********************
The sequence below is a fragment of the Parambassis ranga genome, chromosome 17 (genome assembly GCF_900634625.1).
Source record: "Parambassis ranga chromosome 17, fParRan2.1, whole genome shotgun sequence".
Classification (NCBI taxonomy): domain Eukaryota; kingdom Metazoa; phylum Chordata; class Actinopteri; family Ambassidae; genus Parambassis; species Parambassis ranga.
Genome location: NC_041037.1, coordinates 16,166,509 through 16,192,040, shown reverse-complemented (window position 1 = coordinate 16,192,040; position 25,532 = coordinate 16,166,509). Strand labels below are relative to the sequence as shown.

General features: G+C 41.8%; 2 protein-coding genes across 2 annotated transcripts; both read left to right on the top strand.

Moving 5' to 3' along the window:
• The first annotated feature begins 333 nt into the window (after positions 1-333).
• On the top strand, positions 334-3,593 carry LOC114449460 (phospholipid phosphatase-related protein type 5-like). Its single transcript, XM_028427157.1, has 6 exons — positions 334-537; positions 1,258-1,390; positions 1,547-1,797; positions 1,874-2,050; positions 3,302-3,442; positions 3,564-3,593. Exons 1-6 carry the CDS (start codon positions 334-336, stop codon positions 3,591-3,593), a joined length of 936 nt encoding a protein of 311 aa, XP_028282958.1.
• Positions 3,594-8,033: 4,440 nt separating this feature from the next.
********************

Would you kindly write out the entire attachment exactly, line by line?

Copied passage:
The sequence below is a fragment of the Parambassis ranga genome, chromosome 17 (genome assembly GCF_900634625.1).
Source record: "Parambassis ranga chromosome 17, fParRan2.1, whole genome shotgun sequence".
Classification (NCBI taxonomy): domain Eukaryota; kingdom Metazoa; phylum Chordata; class Actinopteri; family Ambassidae; genus Parambassis; species Parambassis ranga.
Genome location: NC_041037.1, coordinates 16,166,509 through 16,192,040, shown reverse-complemented (window position 1 = coordinate 16,192,040; position 25,532 = coordinate 16,166,509). Strand labels below are relative to the sequence as shown.

General features: G+C 41.8%; 2 protein-coding genes across 2 annotated transcripts; both read left to right on the top strand.

Moving 5' to 3' along the window:
• The first annotated feature begins 333 nt into the window (after positions 1-333).
• On the top strand, positions 334-3,593 carry LOC114449460 (phospholipid phosphatase-related protein type 5-like). Its single transcript, XM_028427157.1, has 6 exons — positions 334-537; positions 1,258-1,390; positions 1,547-1,797; positions 1,874-2,050; positions 3,302-3,442; positions 3,564-3,593. Exons 1-6 carry the CDS (start codon positions 334-336, stop codon positions 3,591-3,593), a joined length of 936 nt encoding a protein of 311 aa, XP_028282958.1.
• Positions 3,594-8,033: 4,440 nt separating this feature from the next.